Car-crazy Frontman Revs Up For Big Act
An article about Mark Seymour’s upcoming car related gig in Canberra.
Author: Hamish Boland-Rudder, The Canberra Times.
Date: 15 October 2013.
Musician Mark Seymour, of Hunters and Collectors fame. Photo: Anthony Geernaert
Coming to Australia’s most car-loving capital, it would take a real revhead to impress Canberrans with a concert all about cars.
Mark Seymour is hoping he qualifies.
The musician, best known as former Hunters and Collectors frontman, said he has had a string of Monaros – named after the region – and has been guilty of keeping cars well past their use-by dates purely out of affection for the vehicles.
Musician Mark Seymour’s daughters with his red Holden Monaro.
“If you’ve ever succumbed to the lure of falling in love with a car and said all that be damned, I’m going to hang on to this car for as long as I conceivably can, despite its declining value, I think you qualify as a car lover, and I’ve definitely fallen into that category,” he said.
Seymour will be in town with his band, the Undertows – renamed the Petrolsexuals for this weekend only – as the headline act for the grand finale of the SPIN festival, celebrating all things with wheels as part of Canberra’s centenary.
He was asked to put together a set list comprised entirely of songs about cars, which he said was a real treat. “It’s a really interesting angle. It’s a theme that really underpins the culture in a lot of ways,” he said.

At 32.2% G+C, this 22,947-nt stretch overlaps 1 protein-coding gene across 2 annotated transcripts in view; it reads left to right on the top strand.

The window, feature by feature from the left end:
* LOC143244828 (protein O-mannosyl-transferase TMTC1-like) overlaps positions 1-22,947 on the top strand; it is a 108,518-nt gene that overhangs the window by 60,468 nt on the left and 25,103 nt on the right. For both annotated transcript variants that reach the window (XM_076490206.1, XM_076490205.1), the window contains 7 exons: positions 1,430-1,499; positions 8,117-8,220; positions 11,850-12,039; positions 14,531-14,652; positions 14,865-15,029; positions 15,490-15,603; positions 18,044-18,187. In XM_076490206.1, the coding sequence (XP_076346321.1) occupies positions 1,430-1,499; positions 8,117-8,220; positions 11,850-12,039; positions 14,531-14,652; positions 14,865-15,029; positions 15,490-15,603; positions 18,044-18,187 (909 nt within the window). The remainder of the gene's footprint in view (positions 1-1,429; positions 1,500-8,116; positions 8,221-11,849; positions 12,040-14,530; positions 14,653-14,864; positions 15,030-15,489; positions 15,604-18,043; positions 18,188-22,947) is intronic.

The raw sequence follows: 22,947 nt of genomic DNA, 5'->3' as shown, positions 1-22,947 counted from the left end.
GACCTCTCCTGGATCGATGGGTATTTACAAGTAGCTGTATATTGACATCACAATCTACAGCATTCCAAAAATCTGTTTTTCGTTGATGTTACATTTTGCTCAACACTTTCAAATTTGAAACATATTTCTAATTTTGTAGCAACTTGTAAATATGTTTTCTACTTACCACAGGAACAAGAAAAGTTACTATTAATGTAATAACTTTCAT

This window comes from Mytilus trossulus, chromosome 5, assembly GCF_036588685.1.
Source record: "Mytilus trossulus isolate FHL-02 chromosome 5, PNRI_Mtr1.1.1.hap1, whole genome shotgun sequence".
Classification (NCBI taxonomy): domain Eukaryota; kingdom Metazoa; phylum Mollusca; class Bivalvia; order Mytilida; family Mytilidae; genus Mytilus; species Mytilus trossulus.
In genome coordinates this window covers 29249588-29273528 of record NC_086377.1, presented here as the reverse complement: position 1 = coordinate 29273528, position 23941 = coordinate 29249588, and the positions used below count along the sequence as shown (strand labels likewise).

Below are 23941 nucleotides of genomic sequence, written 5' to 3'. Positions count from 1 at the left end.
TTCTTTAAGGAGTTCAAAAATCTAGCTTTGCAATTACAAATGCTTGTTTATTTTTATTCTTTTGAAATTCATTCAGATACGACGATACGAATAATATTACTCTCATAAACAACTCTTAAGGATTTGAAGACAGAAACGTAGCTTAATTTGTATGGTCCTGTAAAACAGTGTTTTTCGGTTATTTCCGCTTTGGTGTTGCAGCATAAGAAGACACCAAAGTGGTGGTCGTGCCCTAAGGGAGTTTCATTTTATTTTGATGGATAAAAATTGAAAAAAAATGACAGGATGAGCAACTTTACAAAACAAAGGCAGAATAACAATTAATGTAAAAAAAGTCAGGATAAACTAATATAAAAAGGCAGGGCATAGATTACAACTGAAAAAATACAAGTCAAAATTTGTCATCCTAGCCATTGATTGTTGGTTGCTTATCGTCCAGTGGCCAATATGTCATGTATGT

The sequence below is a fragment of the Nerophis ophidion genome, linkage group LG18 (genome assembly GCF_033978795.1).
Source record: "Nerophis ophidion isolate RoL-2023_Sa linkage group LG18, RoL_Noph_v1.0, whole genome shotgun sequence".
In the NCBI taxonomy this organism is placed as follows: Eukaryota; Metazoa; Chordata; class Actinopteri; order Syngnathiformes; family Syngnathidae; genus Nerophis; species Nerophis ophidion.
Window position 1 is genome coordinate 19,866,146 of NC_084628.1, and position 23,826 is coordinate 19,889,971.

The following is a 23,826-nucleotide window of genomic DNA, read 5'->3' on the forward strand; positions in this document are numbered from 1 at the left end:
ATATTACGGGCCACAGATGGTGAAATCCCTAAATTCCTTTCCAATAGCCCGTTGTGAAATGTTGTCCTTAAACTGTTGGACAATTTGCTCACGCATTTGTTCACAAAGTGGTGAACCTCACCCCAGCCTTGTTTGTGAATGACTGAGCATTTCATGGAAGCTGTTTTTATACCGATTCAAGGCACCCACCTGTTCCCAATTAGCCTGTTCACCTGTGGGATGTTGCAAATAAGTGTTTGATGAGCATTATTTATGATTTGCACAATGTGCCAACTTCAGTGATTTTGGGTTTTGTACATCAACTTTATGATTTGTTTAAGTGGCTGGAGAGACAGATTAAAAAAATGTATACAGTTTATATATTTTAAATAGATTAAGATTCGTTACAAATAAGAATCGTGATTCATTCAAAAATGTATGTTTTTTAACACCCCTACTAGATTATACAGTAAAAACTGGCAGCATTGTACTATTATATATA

“Every generation has got one, and they range from incredibly super-silly to very deeply emotional, so it’s a pretty big canvas we’re painting.”
It was a 1972 red Monaro HQ coupe that first stole Seymour’s heart – a car he kept for about 20 years, through three house moves, a car his children grew up in before it was stolen.
“That little journey is part of the whole show, and I talk about that,” he said.
“Cars are like the family home, extended. People live in them, and they experience so much, there’s so much narrative inside cars. People talk to each other, they get close together.”
While the show promises to be a “solid rock gig” as part of a day of high-power theatre and events in the greasy venue of the Territory and Municipal Services depot hangar in Fyshwick, Seymour was a little concerned that revealing his current ride could undermine the raw, revhead feel – he recently bought a Volvo.
“It’s a really nice one!” he exclaimed with a hint of resignation.
Tickets for the SPIN Saturday evening show at the TAMS depot, 255 Canberra Avenue, Fyshwick, cost $25 (proceeds go to charity), but a big screen will be set up outside the hangar for free viewing. More information available at spinweekend.com.au.